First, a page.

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Copenhagen Business Day highlights role of business in tackling climate change

World Cement,

On 17 December, the World Business Council for Sustainable Development led a meeting between business leaders and ministers from developed and developing countries at which WBCSD President Bjorn Stigson issued a stark warning to the ministers: 'You will not solve climate change without business at the table as an engaged, involved partner – Governments cannot deliver on the targets which are being talked about without business.'

His comments follow those of UNFCCC secretary general, Yvo De Boer, who challenged a packed hall of business leaders and media at the Copenhagen Business Day last Friday to come together and articulate, with a single and coherent voice, what it can contribute or risk being sidelined.

The Copenhagen Business Day, the third such gathering of its kind for global businesses, attracted unprecedented interest. Twenty-five chief executives, representing some of the world's largest businesses across multiple sectors, joined more than 400 participants, primarily from the global business community. The 'mood of the room' was one of great energy, and a readiness and willingness to get moving and implement actions.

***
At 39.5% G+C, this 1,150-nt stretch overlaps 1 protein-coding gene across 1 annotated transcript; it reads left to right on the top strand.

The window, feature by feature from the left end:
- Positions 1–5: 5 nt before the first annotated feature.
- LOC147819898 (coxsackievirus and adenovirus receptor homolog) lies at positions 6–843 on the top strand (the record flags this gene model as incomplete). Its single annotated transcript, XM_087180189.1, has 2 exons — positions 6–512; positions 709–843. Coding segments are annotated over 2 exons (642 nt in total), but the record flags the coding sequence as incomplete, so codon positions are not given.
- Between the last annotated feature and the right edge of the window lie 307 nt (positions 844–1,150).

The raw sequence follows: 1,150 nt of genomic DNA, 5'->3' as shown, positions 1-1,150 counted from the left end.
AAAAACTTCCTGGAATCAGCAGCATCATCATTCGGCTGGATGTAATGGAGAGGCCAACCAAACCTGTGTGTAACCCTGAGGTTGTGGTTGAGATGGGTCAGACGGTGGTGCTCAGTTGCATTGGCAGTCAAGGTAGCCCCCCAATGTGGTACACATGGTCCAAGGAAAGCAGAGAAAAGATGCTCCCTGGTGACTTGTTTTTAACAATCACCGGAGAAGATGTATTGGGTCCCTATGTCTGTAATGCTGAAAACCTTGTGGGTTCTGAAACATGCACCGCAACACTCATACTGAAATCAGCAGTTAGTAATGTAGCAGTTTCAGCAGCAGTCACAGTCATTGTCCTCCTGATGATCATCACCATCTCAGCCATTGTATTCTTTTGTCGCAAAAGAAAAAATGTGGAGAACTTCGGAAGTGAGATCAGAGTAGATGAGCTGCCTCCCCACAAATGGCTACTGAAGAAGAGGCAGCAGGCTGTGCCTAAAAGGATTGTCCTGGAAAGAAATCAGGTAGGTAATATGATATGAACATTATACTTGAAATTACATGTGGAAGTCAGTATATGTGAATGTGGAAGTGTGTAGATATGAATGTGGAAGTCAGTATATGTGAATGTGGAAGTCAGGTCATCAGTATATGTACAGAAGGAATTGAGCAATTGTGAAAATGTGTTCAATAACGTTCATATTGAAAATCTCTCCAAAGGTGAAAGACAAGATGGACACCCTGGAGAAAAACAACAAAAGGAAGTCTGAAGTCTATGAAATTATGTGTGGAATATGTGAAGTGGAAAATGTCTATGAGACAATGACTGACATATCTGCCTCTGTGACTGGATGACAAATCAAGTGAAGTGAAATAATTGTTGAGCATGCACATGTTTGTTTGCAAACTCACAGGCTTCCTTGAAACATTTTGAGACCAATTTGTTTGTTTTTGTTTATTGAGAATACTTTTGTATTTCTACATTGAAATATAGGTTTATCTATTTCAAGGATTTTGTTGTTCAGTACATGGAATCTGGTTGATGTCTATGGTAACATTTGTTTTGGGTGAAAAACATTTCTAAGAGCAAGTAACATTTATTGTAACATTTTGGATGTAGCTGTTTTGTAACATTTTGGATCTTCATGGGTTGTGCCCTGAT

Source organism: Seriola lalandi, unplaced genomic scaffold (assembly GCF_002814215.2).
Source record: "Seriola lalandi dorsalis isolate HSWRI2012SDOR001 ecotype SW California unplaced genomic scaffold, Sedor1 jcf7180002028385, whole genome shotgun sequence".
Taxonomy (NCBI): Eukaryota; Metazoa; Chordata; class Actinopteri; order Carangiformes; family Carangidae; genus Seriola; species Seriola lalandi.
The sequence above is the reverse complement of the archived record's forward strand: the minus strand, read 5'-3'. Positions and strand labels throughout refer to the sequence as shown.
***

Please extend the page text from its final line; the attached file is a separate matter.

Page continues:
The Business Day underlined five key messages from business to governments:

  • Responsible business supports the need for action and is not standing in government's way.
  • Trust needs to be built. Strong actions by business in the future depend on a trustful relation between governments and business. Business wants clarity and stability in the regulatory framework. Uncertainty increases risks and will slow down actions.
  • Markets are crucial and key tools for implementation. There are market failures that need to be corrected by proper regulations to support the demand for green solutions. And the most important element is a global carbon price.
  • New public-private partnerships are needed. Reaching the mid-term and long-term emissions reduction targets expressed by G8, G20 and individual governments will require new public-private partnerships.
  • Business must have a role in the design of the institutions and mechanisms that will be needed to deliver whatever political consensus is reached this week. This will ensure their efficiency and effectiveness in implementation.

Stigson continued: 'The green race is on. The future world will be increasingly resource and carbon constrained. The key to unlocking a low-carbon economy is to define the business case for profitable business actions.'

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